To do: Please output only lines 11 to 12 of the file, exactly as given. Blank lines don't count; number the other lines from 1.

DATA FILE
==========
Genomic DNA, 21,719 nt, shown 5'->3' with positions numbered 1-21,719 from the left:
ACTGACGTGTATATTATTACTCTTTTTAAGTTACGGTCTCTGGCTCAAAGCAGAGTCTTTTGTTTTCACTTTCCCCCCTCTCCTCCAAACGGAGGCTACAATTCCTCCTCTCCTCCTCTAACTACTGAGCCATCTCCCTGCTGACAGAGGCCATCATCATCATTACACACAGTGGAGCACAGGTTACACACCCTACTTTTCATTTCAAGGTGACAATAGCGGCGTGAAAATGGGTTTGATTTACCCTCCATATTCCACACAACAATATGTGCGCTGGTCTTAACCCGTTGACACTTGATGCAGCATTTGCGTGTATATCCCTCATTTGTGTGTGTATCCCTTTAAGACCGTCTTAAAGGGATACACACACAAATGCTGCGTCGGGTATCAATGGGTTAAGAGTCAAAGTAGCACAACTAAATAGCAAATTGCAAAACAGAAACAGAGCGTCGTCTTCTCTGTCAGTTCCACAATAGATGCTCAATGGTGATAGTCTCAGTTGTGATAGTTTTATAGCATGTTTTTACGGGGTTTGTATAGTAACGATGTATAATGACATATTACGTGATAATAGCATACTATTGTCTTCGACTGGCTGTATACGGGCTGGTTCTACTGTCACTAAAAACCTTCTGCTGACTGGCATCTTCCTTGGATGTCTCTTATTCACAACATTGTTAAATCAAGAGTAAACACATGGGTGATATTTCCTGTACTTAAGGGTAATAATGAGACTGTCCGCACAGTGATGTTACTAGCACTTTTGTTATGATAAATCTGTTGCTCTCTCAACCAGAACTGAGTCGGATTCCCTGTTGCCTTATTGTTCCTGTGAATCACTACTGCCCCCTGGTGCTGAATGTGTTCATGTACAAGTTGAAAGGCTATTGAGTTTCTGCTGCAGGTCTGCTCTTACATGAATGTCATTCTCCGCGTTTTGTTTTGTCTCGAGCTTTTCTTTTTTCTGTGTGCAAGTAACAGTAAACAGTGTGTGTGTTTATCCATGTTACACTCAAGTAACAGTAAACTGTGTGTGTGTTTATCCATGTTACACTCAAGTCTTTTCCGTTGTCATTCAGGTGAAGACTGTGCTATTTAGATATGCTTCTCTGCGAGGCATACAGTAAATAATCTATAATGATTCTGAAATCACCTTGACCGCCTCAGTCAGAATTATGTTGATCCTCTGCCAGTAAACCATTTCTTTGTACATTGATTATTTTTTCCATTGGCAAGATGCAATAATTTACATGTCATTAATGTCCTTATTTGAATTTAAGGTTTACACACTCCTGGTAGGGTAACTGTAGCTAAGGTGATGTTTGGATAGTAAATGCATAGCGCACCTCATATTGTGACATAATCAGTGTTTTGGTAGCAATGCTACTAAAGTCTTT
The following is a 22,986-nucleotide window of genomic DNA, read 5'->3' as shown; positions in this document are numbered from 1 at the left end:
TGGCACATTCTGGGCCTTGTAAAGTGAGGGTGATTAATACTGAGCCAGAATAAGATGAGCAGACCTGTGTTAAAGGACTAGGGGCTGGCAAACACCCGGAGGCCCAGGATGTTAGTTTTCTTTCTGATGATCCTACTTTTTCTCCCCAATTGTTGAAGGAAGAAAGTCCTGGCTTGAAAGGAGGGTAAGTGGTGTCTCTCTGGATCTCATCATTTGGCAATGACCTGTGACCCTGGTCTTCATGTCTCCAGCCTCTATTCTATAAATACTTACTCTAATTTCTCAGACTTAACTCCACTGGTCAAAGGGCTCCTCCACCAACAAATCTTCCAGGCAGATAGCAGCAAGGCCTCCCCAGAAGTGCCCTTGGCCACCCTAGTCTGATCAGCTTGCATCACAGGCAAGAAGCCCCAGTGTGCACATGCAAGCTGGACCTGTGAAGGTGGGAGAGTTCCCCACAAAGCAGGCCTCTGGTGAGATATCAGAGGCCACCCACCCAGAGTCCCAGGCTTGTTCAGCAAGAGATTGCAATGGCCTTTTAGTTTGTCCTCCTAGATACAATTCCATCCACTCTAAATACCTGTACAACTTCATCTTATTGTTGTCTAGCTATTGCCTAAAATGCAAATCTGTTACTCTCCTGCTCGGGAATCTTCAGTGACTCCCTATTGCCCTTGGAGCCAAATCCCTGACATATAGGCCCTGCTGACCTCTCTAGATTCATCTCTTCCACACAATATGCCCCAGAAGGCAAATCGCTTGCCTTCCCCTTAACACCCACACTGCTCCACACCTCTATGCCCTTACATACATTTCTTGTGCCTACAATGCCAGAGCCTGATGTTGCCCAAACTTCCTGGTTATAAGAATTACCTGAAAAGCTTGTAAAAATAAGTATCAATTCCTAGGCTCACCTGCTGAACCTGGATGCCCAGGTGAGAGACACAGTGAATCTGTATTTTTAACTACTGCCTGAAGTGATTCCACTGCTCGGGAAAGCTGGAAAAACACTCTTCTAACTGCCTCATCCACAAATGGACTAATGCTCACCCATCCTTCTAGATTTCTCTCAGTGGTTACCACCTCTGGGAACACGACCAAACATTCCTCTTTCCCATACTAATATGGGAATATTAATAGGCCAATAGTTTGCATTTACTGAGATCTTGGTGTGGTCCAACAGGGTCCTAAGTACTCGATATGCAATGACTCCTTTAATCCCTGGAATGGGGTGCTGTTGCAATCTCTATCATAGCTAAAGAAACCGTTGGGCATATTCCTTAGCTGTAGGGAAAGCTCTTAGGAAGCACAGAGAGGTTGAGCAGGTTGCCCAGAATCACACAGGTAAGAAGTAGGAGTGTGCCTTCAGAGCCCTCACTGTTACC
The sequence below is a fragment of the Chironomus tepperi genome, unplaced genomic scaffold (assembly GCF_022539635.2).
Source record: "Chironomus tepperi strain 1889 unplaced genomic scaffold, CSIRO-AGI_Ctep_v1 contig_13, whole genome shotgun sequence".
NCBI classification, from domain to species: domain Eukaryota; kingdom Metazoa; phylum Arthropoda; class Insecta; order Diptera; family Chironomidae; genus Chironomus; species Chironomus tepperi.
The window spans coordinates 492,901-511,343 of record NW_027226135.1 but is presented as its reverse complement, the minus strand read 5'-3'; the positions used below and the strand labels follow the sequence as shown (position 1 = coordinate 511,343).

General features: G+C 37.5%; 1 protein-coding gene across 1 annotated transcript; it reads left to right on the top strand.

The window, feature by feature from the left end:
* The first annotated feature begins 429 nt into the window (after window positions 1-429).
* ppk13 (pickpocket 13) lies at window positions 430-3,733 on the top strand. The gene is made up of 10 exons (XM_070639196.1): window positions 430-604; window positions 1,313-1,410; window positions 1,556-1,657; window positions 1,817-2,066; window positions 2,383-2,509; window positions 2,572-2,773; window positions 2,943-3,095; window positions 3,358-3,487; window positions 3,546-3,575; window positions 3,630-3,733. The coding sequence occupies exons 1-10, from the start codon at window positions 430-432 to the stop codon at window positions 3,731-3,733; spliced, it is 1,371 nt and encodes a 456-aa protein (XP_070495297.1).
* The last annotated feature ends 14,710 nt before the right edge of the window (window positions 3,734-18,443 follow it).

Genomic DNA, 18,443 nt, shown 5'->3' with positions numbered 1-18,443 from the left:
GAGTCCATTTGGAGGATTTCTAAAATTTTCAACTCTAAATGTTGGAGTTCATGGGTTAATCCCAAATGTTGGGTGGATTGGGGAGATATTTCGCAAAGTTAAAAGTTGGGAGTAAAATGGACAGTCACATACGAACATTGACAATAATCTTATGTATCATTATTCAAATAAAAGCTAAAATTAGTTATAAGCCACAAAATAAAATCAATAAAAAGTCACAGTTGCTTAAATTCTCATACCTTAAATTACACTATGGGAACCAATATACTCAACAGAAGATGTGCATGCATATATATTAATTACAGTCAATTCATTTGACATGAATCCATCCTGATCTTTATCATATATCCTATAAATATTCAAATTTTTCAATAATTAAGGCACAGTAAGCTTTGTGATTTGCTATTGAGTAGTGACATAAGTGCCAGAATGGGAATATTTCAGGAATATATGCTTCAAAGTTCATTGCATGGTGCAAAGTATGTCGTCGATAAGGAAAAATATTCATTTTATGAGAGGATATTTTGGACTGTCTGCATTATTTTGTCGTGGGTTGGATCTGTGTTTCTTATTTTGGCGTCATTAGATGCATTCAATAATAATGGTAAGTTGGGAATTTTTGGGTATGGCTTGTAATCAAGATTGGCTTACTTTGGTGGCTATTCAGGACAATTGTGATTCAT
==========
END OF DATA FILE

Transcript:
* The first annotated feature begins 429 nt into the window (after window positions 1-429).
* ppk13 (pickpocket 13) lies at window positions 430-3,733 on the top strand. The gene is made up of 10 exons (XM_070639196.1): window positions 430-604; window positions 1,313-1,410; window positions 1,556-1,657; window positions 1,817-2,066; window positions 2,383-2,509; window positions 2,572-2,773; window positions 2,943-3,095; window positions 3,358-3,487; window positions 3,546-3,575; window positions 3,630-3,733. The coding sequence occupies exons 1-10, from the start codon at window positions 430-432 to the stop codon at window positions 3,731-3,733; spliced, it is 1,371 nt and encodes a 456-aa protein (XP_070495297.1).